CEO and Managing Director Thierry Bernard highlighted planned initiatives including expansion of its liquid biopsy portfolio, US regulatory approval and launch of its QuantiFeron Lyme disease test, new launches and regulatory submissions of tests in its QiaStat-Dx portfolio, and the launch of its QiAcuity Dx digital PCR product in the US and Europe for clinical applications.
Specifically, Bernard said Qiagen aims to launch its first QiAcuity Dx test in oncology in both the US and EU in 2024, as it works to move the platform from the research setting to the clinic. He said that in the roughly 2.5 years since launching the QiAcuity, the company has placed more than 2,000 systems.
Regarding Qiagen's decision to increase its investment in its QDI business, Bernard said this followed unfruitful discussions last year around partnering with outside firms to help grow this business.
"Last year we discussed with the market that we were open to a financial partnership with private equity or financial partners to enhance the development of that business," he said. "But we never reached a satisfactory deal, so we decided to invest organically."
The company has said it aims to launch at least five new products within QDI over the next five years with a focus on omics research. It also plans to expand its artificial intelligence and natural language processing capabilities and develop a new regulatory-compliant secondary analysis solution for rapid next-generation sequencing analysis within clinical labs.
Bernard also offered his view on competitive dynamics within the latent tuberculosis testing space, noting that while certain developments like PerkinElmer's 2021 acquisition of Oxford Immunotec could present competition for Qiagen's QuantiFeron-TB test, the company continues to work to improve the performance and usability of its test. He also suggested that the biggest competitor to QuantiFeron-TB is traditional skin testing, noting that roughly 65 million skin tests are performed annually.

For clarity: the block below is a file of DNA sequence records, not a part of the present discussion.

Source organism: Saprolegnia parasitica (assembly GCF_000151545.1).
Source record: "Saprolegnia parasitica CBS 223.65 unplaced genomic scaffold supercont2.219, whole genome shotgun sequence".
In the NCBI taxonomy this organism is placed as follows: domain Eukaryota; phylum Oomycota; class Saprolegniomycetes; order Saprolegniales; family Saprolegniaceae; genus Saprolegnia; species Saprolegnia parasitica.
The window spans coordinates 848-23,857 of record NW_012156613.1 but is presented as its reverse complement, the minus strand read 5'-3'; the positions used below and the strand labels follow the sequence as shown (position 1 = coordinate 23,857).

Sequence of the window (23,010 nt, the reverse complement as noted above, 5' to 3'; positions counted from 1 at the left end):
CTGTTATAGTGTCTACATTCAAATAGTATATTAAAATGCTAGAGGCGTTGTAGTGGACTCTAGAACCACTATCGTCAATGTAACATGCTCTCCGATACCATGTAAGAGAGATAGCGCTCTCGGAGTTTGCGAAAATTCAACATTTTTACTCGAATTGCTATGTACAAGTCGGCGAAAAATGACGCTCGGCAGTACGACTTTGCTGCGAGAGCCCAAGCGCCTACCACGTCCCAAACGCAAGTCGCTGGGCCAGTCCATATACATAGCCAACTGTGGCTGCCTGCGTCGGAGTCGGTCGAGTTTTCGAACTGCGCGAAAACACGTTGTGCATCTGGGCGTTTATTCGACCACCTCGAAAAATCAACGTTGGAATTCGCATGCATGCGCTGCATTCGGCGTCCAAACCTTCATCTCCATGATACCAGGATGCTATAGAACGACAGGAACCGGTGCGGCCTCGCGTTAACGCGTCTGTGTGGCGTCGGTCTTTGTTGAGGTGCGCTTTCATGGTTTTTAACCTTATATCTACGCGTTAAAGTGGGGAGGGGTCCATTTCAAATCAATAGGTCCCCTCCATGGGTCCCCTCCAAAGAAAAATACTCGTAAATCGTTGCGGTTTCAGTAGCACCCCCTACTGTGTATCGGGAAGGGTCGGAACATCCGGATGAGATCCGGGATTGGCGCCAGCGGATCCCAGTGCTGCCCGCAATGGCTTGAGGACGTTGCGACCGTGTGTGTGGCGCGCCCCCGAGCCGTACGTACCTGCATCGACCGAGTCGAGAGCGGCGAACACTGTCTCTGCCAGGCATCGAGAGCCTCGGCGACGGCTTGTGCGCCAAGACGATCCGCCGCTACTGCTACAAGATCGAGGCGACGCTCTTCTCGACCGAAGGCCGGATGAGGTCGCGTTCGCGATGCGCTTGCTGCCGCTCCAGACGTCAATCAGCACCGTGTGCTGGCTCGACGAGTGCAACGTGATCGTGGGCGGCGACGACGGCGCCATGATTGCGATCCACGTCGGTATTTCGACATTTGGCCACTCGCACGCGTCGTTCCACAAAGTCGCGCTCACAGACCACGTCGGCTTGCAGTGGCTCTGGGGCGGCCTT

Looking to the future, Bernard said he saw single-digit growth potential for Qiagen's sample prep business, low double-digit growth potential for its QuantiFeron business, and double-digit growth potential for its syndromic testing and digital PCR businesses.
Qiagen announced this week that it plans in 2024 to return roughly $300 million to shareholders via a synthetic share repurchase that combines a direct capital repayment with a reverse stock split.
Also on Monday, the company said that the FDA cleared a test to detect chlamydia and gonorrhea on its NeuMoDx systems.
NeoGenomics Laboratories CEO Chris Smith said the company plans to push ahead with its MolDx submissions for its Radar minimal residual disease (MRD) assay despite a preliminary injunction issued against the company restricting its sales of the test.